Killer Women (ABC) Review “La Sicaria”

In order to appreciate Killer Women you have to understand it’s aiming for a sweet spot between old school pulp storytelling and a modern day look at how we perceive women. The pilot doesn’t quite strike the right balance between the overt over the top nature of the environment in which Molly (Tricia Helfer) works within and her naturalistic personality. Even without fully achieving its goals, Killer Women presents us with some fascinating ideas about feminism, sexism and exploitation.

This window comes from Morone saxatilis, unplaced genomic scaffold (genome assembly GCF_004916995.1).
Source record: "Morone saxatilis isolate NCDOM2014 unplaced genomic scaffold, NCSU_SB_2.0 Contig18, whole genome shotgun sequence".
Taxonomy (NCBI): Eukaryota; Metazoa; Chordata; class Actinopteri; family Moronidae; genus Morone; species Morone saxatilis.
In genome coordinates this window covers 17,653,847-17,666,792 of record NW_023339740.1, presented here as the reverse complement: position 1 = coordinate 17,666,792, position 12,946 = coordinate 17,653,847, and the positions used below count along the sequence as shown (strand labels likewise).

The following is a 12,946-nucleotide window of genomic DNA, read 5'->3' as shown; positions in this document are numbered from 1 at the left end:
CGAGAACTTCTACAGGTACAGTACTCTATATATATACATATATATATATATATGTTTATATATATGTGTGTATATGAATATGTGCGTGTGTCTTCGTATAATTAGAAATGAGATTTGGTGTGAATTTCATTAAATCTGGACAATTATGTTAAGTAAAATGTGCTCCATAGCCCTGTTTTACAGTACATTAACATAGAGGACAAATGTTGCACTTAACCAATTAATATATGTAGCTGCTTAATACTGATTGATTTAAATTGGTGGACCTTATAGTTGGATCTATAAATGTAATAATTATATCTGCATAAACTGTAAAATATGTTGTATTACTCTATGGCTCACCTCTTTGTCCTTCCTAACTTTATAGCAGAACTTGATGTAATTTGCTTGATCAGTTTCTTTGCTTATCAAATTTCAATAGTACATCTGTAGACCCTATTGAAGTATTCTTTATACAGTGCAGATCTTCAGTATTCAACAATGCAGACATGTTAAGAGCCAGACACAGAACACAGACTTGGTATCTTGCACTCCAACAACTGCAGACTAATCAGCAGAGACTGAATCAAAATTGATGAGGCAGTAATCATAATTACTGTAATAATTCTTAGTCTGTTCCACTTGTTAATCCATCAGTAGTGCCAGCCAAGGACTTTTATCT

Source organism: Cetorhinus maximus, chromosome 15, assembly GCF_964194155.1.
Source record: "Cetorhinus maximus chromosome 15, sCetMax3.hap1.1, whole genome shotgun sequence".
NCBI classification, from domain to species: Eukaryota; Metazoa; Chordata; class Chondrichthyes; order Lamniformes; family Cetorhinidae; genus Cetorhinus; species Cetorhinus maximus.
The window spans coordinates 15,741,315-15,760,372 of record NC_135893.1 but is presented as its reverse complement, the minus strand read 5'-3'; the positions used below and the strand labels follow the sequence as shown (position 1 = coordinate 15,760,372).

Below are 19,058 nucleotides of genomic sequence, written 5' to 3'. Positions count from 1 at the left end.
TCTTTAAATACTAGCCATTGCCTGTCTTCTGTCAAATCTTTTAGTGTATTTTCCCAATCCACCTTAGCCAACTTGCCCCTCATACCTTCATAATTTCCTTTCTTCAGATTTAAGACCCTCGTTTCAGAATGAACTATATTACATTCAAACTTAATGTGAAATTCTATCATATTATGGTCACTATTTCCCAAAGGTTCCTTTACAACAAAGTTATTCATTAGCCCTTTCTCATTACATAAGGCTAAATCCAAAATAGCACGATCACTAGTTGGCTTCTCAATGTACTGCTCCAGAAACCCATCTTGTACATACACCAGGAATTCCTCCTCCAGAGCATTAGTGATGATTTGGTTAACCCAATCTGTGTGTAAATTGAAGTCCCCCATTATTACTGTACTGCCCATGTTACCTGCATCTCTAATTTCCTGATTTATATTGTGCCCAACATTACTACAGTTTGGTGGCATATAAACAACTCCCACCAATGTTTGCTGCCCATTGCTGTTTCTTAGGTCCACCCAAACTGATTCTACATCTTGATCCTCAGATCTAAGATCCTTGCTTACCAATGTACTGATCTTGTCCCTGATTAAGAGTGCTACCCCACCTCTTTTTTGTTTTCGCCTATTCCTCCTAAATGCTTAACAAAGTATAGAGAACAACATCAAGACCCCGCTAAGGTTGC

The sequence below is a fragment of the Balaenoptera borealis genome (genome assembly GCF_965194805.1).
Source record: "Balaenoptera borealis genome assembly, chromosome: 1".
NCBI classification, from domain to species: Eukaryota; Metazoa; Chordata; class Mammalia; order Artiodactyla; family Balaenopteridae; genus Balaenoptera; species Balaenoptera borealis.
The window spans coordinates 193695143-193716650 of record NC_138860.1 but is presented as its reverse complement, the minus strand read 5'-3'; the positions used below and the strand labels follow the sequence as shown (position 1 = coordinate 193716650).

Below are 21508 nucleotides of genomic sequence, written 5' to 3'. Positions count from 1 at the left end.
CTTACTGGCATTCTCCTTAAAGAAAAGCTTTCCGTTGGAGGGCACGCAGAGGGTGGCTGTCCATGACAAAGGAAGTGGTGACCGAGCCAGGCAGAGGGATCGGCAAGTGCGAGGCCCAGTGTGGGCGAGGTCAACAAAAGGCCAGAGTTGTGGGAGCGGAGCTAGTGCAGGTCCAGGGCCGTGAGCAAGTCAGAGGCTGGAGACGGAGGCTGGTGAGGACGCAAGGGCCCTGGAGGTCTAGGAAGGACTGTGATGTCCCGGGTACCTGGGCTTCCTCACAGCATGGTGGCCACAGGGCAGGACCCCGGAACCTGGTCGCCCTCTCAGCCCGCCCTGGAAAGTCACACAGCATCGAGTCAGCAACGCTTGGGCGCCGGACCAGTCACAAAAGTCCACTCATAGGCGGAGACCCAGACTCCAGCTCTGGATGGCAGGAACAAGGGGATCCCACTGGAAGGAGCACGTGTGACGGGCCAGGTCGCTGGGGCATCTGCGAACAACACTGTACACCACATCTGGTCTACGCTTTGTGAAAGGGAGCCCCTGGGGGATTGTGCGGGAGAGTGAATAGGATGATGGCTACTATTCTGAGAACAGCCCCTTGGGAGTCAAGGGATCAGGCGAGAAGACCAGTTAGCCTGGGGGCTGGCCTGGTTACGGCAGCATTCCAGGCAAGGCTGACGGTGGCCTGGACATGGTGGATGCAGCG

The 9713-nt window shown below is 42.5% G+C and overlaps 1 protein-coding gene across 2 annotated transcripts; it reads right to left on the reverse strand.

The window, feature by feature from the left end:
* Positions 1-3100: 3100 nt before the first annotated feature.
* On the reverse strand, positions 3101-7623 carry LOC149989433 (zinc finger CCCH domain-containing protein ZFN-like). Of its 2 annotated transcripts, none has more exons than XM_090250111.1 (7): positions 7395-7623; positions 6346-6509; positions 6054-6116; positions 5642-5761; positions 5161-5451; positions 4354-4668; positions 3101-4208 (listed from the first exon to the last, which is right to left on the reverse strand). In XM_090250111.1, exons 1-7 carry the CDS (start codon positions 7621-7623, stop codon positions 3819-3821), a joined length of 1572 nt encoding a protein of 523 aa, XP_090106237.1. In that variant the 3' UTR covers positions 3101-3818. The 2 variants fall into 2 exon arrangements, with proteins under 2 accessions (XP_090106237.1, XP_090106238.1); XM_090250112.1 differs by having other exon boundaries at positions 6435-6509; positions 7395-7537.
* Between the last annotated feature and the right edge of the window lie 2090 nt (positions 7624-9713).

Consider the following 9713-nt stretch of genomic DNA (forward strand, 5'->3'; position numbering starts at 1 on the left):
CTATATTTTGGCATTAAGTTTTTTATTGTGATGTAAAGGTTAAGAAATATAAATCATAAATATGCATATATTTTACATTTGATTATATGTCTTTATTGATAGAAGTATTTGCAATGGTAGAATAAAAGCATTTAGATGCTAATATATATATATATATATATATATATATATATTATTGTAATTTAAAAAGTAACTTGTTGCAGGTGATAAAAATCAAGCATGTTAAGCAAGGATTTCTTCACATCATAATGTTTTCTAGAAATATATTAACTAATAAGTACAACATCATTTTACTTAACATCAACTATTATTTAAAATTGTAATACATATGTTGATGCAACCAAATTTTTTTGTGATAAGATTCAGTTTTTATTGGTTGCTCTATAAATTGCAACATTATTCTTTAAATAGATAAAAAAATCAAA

In the opening shots we see the classic image of a woman in a short, skintight red dress with a church framed between her legs. It’s something that could have been pulled straight from a ’70s exploitation film, aside from the pivotal moment when she crosses herself before entering. The she walks into the church and shoots the bride, planting the idea that she is the woman scorned. The series could have ran with that scenario, hitting all the standard tropes– it certainly enjoys its stylized shootouts and car chases, but it didn’t. This isn’t a story about women against women, it’s a story about two women finding strength in one another. “La Sicaria” does translate to minion after all, and in their own way both women are minions against their will.



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